Six areas of communication disorders were considered as part of the study: (1) speech disorders (e.g., dysarthria) include problems associated with speech clarity and may be evidenced through a nasal voice, monotonous speech, difficulty in producing clear sounds, long sentences and in some cases the need to use an electronic communication device; (2) stuttering is a disorder affecting speech fluency and may take various forms such as the repetition of portions of words, the lengthening of sounds, the insertion of sounds, syllables or phrases; (3) total laryngectomy involves the absence of vocal cords and the use of an alternative method for communicating (e.g., artificial larynx); (4) aphasia is a language disorder associated with a brain lesion, further to a stroke for example, and may lead to problems such as a difficulty to find words, word substitution, telegraphic speech, reading and writing problems; (5) hearing disorders refer to problems with receiving an auditory message, which may result mainly in a difficulty to hear certain sounds, to understand speech surrounded with noise or to locate sound sources, and may be accompanied by buzzing in the ears; (6) voice disorders include problems related with voice quality such as a hoarseness, excessive aspiration, voice loss or a voice which does not match either the age or the sex of the person speaking (excessively high or low pitch).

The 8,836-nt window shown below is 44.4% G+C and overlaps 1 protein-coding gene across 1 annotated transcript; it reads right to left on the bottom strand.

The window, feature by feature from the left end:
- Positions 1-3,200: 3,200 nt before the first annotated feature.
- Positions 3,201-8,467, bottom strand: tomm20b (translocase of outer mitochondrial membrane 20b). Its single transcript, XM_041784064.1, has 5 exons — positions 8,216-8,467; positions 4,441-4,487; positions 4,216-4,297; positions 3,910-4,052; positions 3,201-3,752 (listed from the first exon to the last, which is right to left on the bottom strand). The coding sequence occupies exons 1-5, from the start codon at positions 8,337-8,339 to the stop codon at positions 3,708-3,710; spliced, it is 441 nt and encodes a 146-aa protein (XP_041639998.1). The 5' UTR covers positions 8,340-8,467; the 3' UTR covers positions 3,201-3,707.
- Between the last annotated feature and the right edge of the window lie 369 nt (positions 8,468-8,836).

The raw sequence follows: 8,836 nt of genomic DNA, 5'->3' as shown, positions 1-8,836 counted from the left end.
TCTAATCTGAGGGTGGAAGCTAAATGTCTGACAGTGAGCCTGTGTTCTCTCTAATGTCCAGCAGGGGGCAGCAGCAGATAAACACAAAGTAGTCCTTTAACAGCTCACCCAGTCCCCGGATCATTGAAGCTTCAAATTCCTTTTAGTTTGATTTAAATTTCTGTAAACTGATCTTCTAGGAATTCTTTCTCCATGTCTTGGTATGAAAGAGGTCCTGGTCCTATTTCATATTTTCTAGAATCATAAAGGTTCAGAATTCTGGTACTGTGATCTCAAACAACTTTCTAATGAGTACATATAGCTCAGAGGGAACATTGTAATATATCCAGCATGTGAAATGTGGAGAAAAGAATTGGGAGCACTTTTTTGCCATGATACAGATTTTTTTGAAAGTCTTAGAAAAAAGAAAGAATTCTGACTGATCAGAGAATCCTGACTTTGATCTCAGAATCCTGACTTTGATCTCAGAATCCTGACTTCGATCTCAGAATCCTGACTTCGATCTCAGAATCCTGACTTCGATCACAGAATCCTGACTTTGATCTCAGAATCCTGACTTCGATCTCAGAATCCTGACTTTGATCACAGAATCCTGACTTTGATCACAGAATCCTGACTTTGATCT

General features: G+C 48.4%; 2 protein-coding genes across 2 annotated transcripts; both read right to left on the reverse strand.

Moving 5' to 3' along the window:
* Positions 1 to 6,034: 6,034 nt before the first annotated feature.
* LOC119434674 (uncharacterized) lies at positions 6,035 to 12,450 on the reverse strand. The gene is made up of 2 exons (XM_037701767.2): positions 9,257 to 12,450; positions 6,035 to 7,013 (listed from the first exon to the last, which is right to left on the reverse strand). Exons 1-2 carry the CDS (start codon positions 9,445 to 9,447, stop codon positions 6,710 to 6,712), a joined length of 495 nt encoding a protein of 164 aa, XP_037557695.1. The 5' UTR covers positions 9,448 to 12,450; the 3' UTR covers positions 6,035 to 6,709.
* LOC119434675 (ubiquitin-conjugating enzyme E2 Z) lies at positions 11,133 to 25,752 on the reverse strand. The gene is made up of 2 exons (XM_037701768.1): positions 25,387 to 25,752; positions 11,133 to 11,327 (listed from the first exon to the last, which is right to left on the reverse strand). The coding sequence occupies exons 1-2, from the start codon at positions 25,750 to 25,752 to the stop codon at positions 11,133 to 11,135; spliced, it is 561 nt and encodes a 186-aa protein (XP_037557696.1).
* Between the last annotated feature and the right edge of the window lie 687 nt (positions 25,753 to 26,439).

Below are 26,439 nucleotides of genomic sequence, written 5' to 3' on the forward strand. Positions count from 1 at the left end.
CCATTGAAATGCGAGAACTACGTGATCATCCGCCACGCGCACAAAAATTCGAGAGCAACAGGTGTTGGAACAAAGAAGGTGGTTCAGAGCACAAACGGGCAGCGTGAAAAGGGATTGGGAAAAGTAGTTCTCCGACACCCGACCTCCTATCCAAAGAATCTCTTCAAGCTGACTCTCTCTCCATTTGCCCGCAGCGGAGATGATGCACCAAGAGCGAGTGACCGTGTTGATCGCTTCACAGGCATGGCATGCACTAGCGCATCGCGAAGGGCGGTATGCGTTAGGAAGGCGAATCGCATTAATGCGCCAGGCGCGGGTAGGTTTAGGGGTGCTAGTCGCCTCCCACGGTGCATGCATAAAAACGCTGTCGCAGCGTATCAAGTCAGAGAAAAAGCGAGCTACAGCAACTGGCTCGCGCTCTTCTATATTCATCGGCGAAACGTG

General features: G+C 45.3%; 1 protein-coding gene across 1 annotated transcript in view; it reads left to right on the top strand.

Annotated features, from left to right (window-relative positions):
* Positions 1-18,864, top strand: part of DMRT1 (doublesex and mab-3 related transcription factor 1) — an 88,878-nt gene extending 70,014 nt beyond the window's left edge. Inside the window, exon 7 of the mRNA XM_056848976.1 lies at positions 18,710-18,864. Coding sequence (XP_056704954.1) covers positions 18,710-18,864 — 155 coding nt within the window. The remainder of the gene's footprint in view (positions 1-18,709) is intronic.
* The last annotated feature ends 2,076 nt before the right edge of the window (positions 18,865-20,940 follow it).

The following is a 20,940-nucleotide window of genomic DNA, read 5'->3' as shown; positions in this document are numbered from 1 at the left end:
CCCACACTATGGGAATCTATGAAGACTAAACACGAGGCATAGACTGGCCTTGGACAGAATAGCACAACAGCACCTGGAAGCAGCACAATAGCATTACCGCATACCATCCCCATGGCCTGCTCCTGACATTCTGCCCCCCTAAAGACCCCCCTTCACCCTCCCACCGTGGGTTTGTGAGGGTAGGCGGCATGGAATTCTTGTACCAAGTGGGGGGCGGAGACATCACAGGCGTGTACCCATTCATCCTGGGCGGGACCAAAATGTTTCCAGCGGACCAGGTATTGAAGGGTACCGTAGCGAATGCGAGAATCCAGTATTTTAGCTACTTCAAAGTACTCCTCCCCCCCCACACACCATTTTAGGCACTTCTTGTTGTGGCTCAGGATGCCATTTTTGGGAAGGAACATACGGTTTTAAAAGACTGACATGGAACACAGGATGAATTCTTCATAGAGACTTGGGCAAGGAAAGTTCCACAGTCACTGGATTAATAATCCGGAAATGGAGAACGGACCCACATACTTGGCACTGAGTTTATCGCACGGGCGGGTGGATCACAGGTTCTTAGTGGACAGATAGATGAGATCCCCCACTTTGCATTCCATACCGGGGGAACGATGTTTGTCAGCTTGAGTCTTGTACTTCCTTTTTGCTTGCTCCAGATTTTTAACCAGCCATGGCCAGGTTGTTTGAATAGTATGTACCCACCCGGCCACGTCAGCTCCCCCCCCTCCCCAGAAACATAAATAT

Method

This project involved interviewing 22 employers (13 women, 9 men) from the private and public sectors in 4 small groups of which two groups came from the manufacturing sector and two from the services sector. Eleven participants were 41-50 years old, six were 31-41 and five were 51-60. Twelve of them were from the service industry and ten from the manufacturing industry. Participants from the manufacturing sector were interviewed separately from participants in the services sector. All the participants have held positions with management responsibilities within their Human Resources Department. Their average experience was 15 years. Employers were identified through the local business community and a Montreal-based consultant. These employers were selected based on the following criteria: (a) their size, i.e. more than 400 employees, in order to ensure a minimum staff turnover within the organization, (b) the almost equal representation of the manufacturing and service industries with a view to obtain a sufficiently broad range of reference jobs, (c) the presence of a Human Resources professional with at least 5 years of experience in the field in order to get a perception based on a variety of experiences from each participant.

Procedure

Data collection combined the focus group approach aimed at retrieving perceptions (Brotherson, 1994; Morgan, 1988) with the nominal group approach aimed at selecting and weighing the major barriers (Brunelle, Drouin, Godbout & Tousignant, 1988). As employers could be unfamiliar with communication disorders, they were shown a video on the various communication disorders. This session was followed by a question period. During the session, posters describing the features of each communication disorder provided participants with a practical reference, as needed. In line with the project objectives, the first task asked of participants was to identify, based on their actual experience, the workplace barriers which they perceived as being likely to generate difficult communication situations and prevent the hiring or integration of persons with communication disorders. In focus groups, participants identified numerous barriers that hinder or prevent workplace integration or reinstatement, as well a wide range of strategies or concrete means to bypass or lessen those barriers.